ColorMe is a site I built to make working with the CSS Color Function easier. It provides a UI for applying adjusters to a base color and gives a visual of the adjustments. The excellent SassMe was my inspiration.

The Color Function is a CSS feature in editor's draft stage of specification. This means it will be a while before it lands in any browser. That doesn't mean you can't use the proposed syntax today though. You can use the color function PostCSS plugin. That plugin is also included in cssnext if you want access to more future-facing CSS. The plugin uses the css-color-function package for its parsing and converting.

I wrote about switching this site to PostCSS. That was my first encounter with the color function. After years of using color transform functions in Sass it's easy to see how powerful a native CSS color function will be.

There are more detailed articles about the color function. I'll give a brief overview of it here. On its own, color doesn't do anything with the given base color:

color(#ea3333) /* output is the same as input */

The power of the function is in adjusters. These are transformations applied to the base color. The current draft spec lists 15 available adjusters; alpha, rgb, red, green, blue, hue, saturation, lightness, whiteness, blackness, tint, shade, blend, blenda, and contrast.

The color function allows you to apply one or more adjusters to the given base color:

color(#ea3333 alpha(90%) saturation(75%) shade(20%)) /* rgba(182, 47, 47, 0.9) */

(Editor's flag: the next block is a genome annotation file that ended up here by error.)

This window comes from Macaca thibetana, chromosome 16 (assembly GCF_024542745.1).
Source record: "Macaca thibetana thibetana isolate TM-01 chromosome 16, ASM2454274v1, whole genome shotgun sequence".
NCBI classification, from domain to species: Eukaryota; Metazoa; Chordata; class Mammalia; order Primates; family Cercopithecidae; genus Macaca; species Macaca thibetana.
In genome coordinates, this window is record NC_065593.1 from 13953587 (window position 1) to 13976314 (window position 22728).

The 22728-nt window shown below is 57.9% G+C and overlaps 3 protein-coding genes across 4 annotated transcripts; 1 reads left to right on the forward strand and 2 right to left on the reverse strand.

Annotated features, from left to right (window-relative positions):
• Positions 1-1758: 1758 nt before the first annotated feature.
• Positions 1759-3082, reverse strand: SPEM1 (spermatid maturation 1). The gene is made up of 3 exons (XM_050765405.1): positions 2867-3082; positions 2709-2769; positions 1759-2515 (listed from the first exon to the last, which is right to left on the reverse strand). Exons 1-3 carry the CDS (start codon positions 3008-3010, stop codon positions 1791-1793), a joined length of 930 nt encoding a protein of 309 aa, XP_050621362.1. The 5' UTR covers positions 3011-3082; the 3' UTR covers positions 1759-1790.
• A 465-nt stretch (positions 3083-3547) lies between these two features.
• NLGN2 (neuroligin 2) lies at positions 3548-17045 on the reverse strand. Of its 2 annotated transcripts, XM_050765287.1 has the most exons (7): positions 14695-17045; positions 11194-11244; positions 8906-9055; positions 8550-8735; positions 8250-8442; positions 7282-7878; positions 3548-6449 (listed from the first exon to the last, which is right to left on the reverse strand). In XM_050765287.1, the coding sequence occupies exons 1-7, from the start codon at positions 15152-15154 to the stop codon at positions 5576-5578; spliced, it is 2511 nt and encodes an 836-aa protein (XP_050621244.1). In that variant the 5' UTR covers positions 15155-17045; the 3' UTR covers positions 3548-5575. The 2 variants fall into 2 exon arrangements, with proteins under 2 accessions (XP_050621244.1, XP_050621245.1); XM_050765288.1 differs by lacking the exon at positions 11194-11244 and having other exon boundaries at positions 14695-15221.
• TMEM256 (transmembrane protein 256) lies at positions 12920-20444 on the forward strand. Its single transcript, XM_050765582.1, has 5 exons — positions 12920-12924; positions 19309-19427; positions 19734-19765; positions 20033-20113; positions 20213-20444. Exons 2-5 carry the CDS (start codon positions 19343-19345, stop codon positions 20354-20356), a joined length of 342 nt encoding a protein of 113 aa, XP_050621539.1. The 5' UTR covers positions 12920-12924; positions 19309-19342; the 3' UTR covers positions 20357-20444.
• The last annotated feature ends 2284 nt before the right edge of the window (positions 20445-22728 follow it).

Many of the adjusters also have short names:

color(#ea3333 a(90%) s(75%) shade(20%)) /* rgba(182, 47, 47, 0.9) */

Like Sass, using the CSS Color Function in code can be difficult visualize. Colors are easier to work with when you can see them. That's why SassMe is so darn useful. And that's why I thought we needed the same for CSS.

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Building It

ColorMe is a React app. I used the wonderful create-react-app to get started.

Before getting any UI in place I needed to see a first thing work. I needed to convert color function strings to rgb(a) strings. For that I used the css-color-function package. I started by importing the package and logging results of its use:

import colorFn from 'css-color-function';
console.log(colorFn.convert('color(red alpha(50%))')); // rgba(255, 0, 0, 0.5)

No major breakthrough, but that's how I get myself going. Just get one win no matter how small. From there it was a matter of building up functionality piece by piece.

The workhorse of the project is the color utils. All color calculations happen there. When you enter a base color, the app breaks it apart into individual color properties. Those properties are initial values for the adjusters. I used this color package to parse the base color string.

Because the color utils do so much I took the time to write decent test coverage. Writing tests isn't something I jump at doing (read as: I get distracted, just wanna draw pictures, or go outside, or anything else. Please don't make me write tests!). But it felt necessary for this and did save me a few headaches during refactoring.

Deploying It

When I'm ready to release updates to ColorMe I run npm run release. That command creates a new Git tag and pushes it to GitHub. Travis then runs the tests. When Travis sees the build is for a tag it executes That script does a production-ready build with npm run build and then syncs the artifacts to AWS S3. This is a similar build process that I wrote about in more detail in “Rewriting Day Player for Sketch 40+”.

Try it out

It's still early days for the CSS Color Function. It's a promising feature with momentum behind it. My hope is that more folks will start using it and giving feedback. We'll see the spec continue to evolve and sooner or later get implemented by browsers.

Take ColorMe for a spin. If you find bugs or have ideas, feel free to add issues.

Thanks for reading